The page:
Looking back on my life, there have been several occasions where something happened to me that was simply the result of being “in the right place at the right time”. These occurrences were not the result of any great skill or prescience on my part. This photograph was one such instance.

As a Flight Attendant, my wife Mary typically worked flights to Japan, and occasionally I was able to accompany her on those flights. For me, it was a short vacation to a fascinating place.

Mary elected to work a flight to Osaka over the Thanksgiving holiday in 2007, and I went with her. We spent an enjoyable few days there and avoided all the travel hassles in the USA.

As we were approaching Osaka to land, the sun was setting. I happened to look out of the airplane window, and saw the view in the photograph above. It was hazy, but the low rays of the sun were just breaking through and catching the top of the volcano. I’ve never seen Mount Fuji like that again!

Toji Temple, Kyoto, 2007

Toji Temple, Kyoto, 2007

During our stay in Osaka on that occasion, we made a special journey to the grounds of Toji Temple, Kyoto, to visit a flea market. Mary wanted to buy a bead from Japanese beadmaker Akiko Isono, who had a regular stall at the market, and that was exactly what she did.

 

The Ambivalence of Easter

 

Scarborough from Cumboots Brow, Easter 1977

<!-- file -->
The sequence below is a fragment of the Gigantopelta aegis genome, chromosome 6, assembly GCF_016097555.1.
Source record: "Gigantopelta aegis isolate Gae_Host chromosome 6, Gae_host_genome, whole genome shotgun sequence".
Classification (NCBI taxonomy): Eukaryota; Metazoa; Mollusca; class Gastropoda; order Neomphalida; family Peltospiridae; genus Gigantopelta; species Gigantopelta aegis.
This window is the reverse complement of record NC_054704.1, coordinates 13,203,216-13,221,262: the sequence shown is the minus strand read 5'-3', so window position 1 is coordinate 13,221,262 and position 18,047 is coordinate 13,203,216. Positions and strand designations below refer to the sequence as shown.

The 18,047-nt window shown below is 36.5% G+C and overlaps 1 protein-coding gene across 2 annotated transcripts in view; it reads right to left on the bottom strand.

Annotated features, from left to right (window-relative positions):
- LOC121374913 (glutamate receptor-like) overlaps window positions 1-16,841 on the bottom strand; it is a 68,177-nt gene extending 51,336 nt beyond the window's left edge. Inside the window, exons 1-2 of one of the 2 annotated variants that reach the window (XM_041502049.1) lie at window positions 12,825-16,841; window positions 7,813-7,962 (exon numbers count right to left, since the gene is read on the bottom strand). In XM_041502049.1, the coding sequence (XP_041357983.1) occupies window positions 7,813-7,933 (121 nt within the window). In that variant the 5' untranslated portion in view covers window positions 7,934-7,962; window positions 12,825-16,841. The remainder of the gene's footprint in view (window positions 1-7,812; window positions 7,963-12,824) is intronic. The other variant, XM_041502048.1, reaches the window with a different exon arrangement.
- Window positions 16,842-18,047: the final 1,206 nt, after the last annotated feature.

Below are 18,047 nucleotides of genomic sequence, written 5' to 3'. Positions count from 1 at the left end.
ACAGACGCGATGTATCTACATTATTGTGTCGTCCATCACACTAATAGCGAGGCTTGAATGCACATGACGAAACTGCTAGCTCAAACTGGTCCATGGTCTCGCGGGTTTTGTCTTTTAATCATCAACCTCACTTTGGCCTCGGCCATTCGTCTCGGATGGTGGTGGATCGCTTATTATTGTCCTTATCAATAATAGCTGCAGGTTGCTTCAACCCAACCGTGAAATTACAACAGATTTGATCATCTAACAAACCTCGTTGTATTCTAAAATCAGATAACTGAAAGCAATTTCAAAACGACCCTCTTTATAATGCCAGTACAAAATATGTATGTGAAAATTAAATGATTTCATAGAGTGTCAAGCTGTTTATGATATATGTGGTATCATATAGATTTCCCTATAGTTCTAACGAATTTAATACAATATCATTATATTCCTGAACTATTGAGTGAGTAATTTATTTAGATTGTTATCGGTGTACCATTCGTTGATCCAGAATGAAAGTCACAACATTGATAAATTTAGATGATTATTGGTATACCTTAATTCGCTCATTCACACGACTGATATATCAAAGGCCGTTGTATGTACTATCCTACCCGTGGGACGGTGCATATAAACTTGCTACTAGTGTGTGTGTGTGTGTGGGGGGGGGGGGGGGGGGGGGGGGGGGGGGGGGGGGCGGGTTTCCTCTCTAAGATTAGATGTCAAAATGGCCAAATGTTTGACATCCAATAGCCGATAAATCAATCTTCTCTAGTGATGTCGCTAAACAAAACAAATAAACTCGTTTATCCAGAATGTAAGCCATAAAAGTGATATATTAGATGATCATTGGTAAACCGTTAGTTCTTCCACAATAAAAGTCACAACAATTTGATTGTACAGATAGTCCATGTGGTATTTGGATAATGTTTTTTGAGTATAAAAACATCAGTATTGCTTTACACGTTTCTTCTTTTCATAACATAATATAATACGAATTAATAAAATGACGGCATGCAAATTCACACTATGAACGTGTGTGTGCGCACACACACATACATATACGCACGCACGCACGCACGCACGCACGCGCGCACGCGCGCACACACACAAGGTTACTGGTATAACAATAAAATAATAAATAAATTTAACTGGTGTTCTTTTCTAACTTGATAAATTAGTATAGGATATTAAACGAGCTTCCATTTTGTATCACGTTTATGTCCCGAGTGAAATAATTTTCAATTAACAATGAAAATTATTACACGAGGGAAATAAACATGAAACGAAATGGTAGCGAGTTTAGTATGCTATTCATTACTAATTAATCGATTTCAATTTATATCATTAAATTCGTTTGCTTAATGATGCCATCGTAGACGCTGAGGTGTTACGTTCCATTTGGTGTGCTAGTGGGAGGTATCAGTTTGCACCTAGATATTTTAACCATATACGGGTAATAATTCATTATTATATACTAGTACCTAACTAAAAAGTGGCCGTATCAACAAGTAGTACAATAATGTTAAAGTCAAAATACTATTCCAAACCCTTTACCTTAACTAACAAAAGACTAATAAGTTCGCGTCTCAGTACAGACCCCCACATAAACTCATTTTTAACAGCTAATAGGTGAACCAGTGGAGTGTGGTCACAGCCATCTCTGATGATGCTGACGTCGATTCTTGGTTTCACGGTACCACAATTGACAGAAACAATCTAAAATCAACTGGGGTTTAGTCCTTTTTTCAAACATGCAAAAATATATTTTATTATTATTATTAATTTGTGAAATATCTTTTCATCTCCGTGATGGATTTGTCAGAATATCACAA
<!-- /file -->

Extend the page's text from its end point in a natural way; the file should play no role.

Scarborough from Cumboots Brow, Easter 1977

Easter occurs this weekend, although the event has almost zero importance for me now that I live in California. On reflection, the decline in its significance seems remarkable, given that Easter was, and still is, a national holiday in Britain, and holds many ambivalent memories for me from the days when I lived there.

The photograph above shows my birth town, Scarborough, on a beautiful day during Easter, 1977. My color slide was taken from the curiously-named Cumboots Brow, and displays a vista over lush farmland to the suburban village of Scalby, then Scarborough Castle headland beyond that, and finally the North Sea on the horizon.

In terms of positive memories of Easter, as a kid, I naturally looked forward to the break from school offered by the Easter vacation, and also to the abundance of Easter eggs, hot cross buns, and similar treats.